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Identification of new antigenic peptides on human tumor cells that are recognised by cytotoxic or helper t lymphocytes


Research objectives and content
A number of antigens have been identified on human tumors that are recognised by autologous cytotoxic T lymphocytes (CTL). Some of these antigens are encoded by MAGE genes, that are specifically expressed in a wide range of tumors. MAGE-encoded peptides are currently used for immunisation protocols of melanoma patients to induce specific anti-tumor immunity and subsequent tumor rejection. However, only patients that express the MAGE gene in combination with the relevant HLA type are eligible for the immunisation with the currently known peptides. Identification of new peptides that bind other HLA types will therefore allow more patients to benefit from immunisation with specific peptides. In addition, immunisation can be performed with multiple peptides, which may improve the immunisation efficacy.
Specific helper T lymphocytes are important for the induction and maintenance of a cytotoxic T lymphocyte response in vivo. Immunisation with a combination of HLA class I and class II-restricted peptides may activate both CTL and helper T lymphocytes and, therefore, enhance the efficacy of an anti-tumor response.
We intend to identify new antigenic peptides encoded by MAGE genes, that are recognised by cytotoxic T lymphocytes or by helper T lymphocytes. Since MAGE genes encode large proteins, new peptides may be identified in these proteins that bind other HLA class I or class II molecules. For this purpose, dendritic cells will be loaded with the recombinant MAGE protein, or MAGE genes will be expressed in dendritic cells by pox virus-mediated gene transfer. The dendritic cells will be used to prime T lymphocytes, that are subsequently tested for peptide recognition in cytotoxicity assays or cytokine production assays or cytokine production assays. Training content (objective, benefit and expected impact)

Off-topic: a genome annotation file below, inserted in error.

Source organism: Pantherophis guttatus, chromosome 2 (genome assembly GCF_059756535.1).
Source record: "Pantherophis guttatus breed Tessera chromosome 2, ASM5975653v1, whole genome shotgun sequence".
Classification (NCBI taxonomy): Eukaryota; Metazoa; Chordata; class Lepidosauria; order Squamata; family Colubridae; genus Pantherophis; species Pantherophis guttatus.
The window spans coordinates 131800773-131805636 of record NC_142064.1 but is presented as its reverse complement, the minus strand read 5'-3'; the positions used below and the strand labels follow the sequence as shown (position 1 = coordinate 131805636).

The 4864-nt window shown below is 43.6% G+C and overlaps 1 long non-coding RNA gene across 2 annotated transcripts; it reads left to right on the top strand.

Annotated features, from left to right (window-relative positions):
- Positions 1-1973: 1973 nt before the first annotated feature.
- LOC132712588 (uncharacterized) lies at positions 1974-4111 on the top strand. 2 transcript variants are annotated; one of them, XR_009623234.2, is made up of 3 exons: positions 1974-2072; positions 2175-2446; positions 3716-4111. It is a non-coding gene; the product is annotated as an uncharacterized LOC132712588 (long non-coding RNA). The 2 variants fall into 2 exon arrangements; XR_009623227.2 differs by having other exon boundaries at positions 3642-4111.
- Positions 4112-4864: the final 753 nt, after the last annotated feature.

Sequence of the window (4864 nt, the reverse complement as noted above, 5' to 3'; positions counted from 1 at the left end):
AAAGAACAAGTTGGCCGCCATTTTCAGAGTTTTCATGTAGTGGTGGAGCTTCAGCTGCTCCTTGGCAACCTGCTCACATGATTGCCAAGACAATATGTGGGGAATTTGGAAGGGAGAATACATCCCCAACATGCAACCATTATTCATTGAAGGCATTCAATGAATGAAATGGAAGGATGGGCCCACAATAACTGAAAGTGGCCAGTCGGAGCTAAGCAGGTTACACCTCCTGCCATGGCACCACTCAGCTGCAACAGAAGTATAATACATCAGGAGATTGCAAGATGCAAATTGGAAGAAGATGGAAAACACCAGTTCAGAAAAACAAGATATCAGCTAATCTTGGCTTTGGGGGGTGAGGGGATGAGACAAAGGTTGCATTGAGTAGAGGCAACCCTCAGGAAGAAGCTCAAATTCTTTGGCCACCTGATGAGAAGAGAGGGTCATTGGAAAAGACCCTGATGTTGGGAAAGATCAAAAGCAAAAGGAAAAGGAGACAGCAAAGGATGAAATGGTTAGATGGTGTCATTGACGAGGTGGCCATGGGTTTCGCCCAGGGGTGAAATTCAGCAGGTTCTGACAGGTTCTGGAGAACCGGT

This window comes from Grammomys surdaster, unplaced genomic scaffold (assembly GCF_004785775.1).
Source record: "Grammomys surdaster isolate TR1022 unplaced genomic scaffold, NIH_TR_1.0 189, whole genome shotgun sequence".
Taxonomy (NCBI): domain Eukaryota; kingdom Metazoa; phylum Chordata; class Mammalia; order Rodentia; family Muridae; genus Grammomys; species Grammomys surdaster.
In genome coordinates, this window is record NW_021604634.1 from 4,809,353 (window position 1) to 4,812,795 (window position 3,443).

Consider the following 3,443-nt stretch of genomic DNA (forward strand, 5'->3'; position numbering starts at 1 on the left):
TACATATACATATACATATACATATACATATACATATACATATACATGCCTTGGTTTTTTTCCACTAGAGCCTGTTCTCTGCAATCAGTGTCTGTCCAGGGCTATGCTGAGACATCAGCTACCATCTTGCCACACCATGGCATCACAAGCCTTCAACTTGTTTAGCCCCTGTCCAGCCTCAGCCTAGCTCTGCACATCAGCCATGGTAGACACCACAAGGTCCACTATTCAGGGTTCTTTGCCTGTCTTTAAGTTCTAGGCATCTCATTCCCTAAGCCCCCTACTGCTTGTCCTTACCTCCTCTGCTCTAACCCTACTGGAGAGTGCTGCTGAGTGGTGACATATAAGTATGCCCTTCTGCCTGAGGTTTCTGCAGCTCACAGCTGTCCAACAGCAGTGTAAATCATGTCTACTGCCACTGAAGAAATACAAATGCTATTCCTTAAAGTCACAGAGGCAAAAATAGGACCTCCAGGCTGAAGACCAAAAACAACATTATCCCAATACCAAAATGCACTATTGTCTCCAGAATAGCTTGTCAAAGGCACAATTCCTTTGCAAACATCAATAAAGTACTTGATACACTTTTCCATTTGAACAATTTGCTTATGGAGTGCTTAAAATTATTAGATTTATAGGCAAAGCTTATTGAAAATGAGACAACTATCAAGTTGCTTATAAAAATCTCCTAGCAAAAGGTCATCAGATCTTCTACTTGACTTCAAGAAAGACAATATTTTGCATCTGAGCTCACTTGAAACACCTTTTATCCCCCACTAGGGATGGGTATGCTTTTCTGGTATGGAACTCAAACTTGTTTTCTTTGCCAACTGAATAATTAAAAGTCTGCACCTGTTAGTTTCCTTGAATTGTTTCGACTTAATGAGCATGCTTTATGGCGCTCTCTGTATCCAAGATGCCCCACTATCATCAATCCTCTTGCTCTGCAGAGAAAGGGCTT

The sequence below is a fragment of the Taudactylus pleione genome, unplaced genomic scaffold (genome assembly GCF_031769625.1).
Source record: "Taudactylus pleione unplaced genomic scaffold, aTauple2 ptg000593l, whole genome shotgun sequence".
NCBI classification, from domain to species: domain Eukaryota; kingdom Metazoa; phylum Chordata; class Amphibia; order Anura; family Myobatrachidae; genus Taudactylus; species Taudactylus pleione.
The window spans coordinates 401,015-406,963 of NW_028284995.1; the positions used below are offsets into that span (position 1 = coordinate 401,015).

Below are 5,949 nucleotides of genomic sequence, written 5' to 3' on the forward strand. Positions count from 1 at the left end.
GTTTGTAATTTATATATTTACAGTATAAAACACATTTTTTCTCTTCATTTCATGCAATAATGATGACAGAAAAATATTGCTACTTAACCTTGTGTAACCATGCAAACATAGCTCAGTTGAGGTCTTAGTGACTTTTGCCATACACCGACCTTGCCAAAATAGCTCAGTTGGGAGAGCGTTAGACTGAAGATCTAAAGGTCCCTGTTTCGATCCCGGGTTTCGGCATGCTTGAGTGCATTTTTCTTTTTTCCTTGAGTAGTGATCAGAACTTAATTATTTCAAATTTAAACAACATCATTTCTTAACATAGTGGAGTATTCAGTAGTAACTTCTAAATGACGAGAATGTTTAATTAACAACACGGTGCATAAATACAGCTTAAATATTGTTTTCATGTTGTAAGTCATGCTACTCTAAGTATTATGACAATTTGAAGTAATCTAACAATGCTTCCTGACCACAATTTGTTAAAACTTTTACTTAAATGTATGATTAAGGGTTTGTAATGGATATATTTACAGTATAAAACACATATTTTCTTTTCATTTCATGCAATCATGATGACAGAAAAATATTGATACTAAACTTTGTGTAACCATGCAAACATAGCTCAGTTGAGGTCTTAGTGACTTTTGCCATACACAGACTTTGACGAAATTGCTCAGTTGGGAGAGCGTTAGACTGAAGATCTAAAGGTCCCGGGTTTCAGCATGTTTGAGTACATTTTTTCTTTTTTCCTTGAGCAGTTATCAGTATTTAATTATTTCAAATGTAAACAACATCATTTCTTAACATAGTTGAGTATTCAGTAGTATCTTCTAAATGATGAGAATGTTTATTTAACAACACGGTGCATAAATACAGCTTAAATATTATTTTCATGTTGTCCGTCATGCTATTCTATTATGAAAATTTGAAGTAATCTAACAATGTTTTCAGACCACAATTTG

A postdoctoral training at the Cellular Genetics Unit of the ICP will provide me with the possibility to gain experience in tumor immunology with respect to specific anti-tumor T cell responses and to learn the techniques. The Cellular Genetics Unit of the ICP has pioneered these techniques in the past, and therefore represents an excellent place to acquire this experience. The development of cancer vaccines is one of the major research aims in tumor immunology, and will remain an area of importance now that clinical studies have started. This training will allow me to work on cancer vaccines-related project in The Netherlands in the future.
Links with industry / industrial relevance (22)
Recombinant proteins for several tumor antigens such as MAGE-3 will be used for in vitro loading of antigen-presenting cells. This recombinant protein has been produced by the Smith Kline Corporation pharmaceutical company. MAGE-3 is already available for in vitro studies. This protein will be available for clinical trials organized in several European clinical centers. Recombinant poxviruses will be produced for clinical trials by Virogenetics & Pasteur-Merieux. Recombinant ALVAC-MAGE-1 and a Vaccinia-MAGE-1 are already available for in vitro use.


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